“Strong to the Bone” by Jon Land
“What the hell?”
Caitlin Strong and Cort Wesley Masters had just emerged from Esther’s Follie’s on East 6th Steet, when they saw the stream of people hurrying down the road, gazes universally cocked back behind them. Sirens blared off in the distance and a steady chorus of honking horns seemed to be coming from an adjoining block just past the street affectionately known as “Dirty Sixth,” Austin’s version of Bourbon Street in New Orleans.
“Couldn’t tell you,” Cort Wesley said, even as he sized up the scene. “But I got a feeling we’re gonna know before much longer.”
* * *
Caitlin was in town to speak at a national law enforcement conference focusing on homegrown terrorism, and both her sessions at the Convention Center had been jam-packed. She felt kind of guilty her presentations had lacked the audio-visual touches many of the others had featured. But the audiences hadn’t seem to mind, filling a sectioned-off ballroom to the gills to hear of her direct experiences, in contrast to theoretical dissertations by experts. Audiences comprised of cops a lot like her, looking to bring something back home they could actually use. She’d focused to a great extent on her most recent battle with ISIS right here in Texas, and an al-Qaeda cell a few years before that, stressing how much things had changed in the interim and how much more they were likely to.
Cort Wesley had driven up from San Antonio to meet her for a rare night out that had begun with dinner at Ancho’s inside the Omni Hotel and then a stop at Antone’s nightclub to see the Rats, a band headed by a Texas Ranger tech expert known as Young Roger. From there, they’d walked to Esther’s Follies to take in the famed Texas-centric improve show there, a first for both of them that was every bit as funny and entertaining as advertised, even with a gun-toting woman both Caitlin and Cort Wesley realized was based on her.
Fortunately, no one else in the audience made that connection and they managed to slip out ahead of the rest of the crowd. Once outside, though, they were greeted by a flood of pedestrians pouring up the street from an area of congestion a few blocks down, just past 8th Street.
“What you figure, Ranger?”
“That maybe we better go have ourselves a look.”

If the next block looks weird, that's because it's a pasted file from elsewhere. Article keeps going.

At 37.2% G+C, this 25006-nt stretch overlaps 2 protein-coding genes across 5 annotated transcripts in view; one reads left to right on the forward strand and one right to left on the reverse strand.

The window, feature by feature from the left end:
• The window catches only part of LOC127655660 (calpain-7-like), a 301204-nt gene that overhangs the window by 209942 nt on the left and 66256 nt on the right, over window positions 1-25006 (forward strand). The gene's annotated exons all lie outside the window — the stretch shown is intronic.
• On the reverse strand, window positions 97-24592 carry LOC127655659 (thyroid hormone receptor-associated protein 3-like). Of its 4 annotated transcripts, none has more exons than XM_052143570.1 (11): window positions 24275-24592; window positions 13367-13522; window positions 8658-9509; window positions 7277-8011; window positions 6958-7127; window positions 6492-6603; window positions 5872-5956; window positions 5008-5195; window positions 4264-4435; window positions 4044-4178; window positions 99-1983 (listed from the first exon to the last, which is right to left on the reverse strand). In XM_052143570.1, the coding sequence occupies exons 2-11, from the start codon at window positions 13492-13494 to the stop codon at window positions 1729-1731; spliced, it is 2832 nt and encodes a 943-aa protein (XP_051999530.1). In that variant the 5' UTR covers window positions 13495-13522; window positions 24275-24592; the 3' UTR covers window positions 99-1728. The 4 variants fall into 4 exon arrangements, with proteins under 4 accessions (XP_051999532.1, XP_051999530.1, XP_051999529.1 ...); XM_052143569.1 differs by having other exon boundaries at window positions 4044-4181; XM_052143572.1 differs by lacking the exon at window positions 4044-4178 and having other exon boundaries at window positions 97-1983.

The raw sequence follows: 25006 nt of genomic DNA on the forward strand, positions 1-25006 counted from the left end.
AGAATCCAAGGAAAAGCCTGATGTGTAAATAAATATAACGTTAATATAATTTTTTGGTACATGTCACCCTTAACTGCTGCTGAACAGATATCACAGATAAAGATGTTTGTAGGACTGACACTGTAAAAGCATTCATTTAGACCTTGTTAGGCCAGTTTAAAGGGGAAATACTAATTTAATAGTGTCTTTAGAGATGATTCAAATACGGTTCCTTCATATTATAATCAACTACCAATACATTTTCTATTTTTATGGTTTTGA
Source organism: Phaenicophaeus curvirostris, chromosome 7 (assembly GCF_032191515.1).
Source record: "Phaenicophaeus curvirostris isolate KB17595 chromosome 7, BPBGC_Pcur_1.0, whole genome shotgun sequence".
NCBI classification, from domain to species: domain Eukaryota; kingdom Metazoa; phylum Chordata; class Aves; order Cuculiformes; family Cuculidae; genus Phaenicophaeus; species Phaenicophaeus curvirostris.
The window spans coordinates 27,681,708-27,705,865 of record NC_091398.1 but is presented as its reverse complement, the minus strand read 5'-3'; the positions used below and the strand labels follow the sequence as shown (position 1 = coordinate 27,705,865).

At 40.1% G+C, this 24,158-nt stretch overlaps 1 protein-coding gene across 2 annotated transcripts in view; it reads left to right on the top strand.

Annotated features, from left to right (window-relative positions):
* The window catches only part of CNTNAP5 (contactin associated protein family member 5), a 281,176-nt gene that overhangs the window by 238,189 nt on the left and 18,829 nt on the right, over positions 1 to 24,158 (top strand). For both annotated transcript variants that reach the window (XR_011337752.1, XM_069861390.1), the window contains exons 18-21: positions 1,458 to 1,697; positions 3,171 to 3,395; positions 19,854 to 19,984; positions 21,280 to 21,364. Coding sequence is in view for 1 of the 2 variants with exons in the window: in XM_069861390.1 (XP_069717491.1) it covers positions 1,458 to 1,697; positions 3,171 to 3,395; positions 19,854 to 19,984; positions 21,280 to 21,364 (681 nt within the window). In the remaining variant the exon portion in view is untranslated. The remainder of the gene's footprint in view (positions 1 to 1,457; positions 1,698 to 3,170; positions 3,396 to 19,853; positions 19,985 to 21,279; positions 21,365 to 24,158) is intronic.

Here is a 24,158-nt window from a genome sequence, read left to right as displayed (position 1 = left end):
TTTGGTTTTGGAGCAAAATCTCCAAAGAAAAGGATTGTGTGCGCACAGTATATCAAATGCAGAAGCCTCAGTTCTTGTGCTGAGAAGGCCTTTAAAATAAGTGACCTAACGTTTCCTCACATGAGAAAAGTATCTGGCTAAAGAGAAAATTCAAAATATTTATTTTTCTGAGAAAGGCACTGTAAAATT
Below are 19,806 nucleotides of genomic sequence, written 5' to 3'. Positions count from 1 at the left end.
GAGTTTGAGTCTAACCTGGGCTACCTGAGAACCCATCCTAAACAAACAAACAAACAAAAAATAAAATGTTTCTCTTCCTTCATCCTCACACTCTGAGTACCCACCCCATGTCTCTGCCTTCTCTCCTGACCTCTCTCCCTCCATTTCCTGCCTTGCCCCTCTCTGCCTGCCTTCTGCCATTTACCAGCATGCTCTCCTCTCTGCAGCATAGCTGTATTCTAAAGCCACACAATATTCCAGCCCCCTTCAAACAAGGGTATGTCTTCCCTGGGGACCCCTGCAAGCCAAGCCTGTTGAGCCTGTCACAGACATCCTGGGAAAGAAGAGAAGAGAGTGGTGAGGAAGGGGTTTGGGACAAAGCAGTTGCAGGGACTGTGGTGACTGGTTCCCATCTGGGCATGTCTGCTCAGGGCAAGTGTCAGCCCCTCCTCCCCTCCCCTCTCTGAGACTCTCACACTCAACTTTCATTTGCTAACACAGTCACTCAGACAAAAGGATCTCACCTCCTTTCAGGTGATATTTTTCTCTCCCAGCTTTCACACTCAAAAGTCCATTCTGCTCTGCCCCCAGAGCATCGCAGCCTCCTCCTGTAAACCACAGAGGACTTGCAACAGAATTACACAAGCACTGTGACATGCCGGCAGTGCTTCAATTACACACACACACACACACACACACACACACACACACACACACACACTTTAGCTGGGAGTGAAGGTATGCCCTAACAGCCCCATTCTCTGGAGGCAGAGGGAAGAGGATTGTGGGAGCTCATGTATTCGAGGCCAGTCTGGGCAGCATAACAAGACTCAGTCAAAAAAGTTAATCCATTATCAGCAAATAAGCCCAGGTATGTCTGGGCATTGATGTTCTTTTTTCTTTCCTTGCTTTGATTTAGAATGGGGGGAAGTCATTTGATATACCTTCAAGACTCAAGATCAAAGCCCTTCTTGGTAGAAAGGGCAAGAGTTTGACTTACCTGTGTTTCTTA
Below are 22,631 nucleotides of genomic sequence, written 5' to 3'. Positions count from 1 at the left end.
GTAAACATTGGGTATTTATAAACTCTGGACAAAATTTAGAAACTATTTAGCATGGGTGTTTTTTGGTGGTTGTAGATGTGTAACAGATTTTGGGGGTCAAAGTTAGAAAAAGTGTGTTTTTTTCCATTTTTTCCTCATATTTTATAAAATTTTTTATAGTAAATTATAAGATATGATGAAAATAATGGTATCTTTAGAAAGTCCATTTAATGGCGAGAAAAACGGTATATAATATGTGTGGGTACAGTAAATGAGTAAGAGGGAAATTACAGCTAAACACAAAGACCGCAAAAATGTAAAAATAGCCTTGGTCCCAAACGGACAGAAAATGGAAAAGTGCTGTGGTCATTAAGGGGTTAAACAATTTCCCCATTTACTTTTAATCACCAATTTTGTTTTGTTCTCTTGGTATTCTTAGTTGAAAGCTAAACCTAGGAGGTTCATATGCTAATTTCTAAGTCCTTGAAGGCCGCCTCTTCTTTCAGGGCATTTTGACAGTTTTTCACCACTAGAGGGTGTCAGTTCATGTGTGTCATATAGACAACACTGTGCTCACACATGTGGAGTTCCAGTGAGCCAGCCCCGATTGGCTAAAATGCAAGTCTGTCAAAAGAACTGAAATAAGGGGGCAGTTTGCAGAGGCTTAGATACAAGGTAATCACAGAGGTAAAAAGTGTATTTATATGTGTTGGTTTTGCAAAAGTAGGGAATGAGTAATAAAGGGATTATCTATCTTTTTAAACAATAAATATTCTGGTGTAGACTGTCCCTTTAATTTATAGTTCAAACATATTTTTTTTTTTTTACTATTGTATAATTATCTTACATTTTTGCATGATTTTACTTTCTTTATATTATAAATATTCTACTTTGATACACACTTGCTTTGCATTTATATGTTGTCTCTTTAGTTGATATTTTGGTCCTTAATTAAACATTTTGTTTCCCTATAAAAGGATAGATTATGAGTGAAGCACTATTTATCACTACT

Caitlin practically collided with a young man holding a wad of napkins against his bleeding nose at the intersection with East 7th Street.
“What’s going on?” she asked him, pulling back her blazer to show her Texas Ranger badge.
The young man looked from it back to her, swallowing some blood and hacking it up onto the street. “University of Texas graduation party took over all of Stubb’s Barbecue,” he said, pointing in the restaurant’s direction. “Guess you could say it got out of hand. Bunch of fraternities going at it.” He looked at the badge pinned to her chest again. “Are you really a Texas Ranger?”
“You need to get to an emergency room,” Caitlin told him, and pressed on with Cort Wesley by her side.
“Kid was no older than Dylan,” he noted, mentioning his oldest son who was still on a yearlong leave from Brown University.
“How many fraternities does the University of Texas at Austin have anyway, Cort Wesley?”
“A whole bunch.”
“Yeah,” she nodded, continuing on toward the swell of bodies and flashing lights, “it sure looks that way.”
Stubb’s was well known for its barbecue offerings and, just as much, its status as a concert venue. The interior was modest in size, as Caitlin recalled, two floors with the bottom level normally reserved for private parties and the upstairs generally packed with patrons both old and new. The rear of the main building, and several adjoining ones, featured a flattened dirt lot fronted by several performance stages where upwards of two thousand people could enjoy live music in the company of three sprawling outdoor bars.
That meant this graduation party gone bad may have featured at least a comparable number of students and probably even more, many of whom remained in the street, milling about as altercations continued to flare, while first responders struggled futilely to disperse the crowd. Young men and women still swigging bottles of beer, while pushing and shoving each other. The sound of glass breaking rose over the loudening din of the approaching sirens, the whole scene glowing amid the colors splashed from the revolving lights of the Austin police cars already on the scene.
A fire engine leading a rescue wagon screeched to a halt just ahead of Cort Wesley and Caitlin, at the intersection with 7th Street, beyond which had become impassable.
“Dylan could even be here, for all I know,” Cort Wesley said, picking up his earlier train of thought.
“He doesn’t go to UT.”
“But there’s girls and trouble, two things he excels at the most.”
This as fights continued breaking out one after another, splinters of violence on the verge of erupting into an all-out brawl going on under the spill of the LED streetlights rising over Stubb’s.
Caitlin pictured swirling lines of already drunk patrons being refused admittance due to capacity issues. Standing in line full of alcohol on a steamy night, expectations of a celebratory evening dashed, was a recipe for just what she was viewing now. In her mind, she saw fights breaking out between rival UT fraternities mostly in the outdoor performance area, before spilling out into the street, fueled by simmering tempers now on high heat.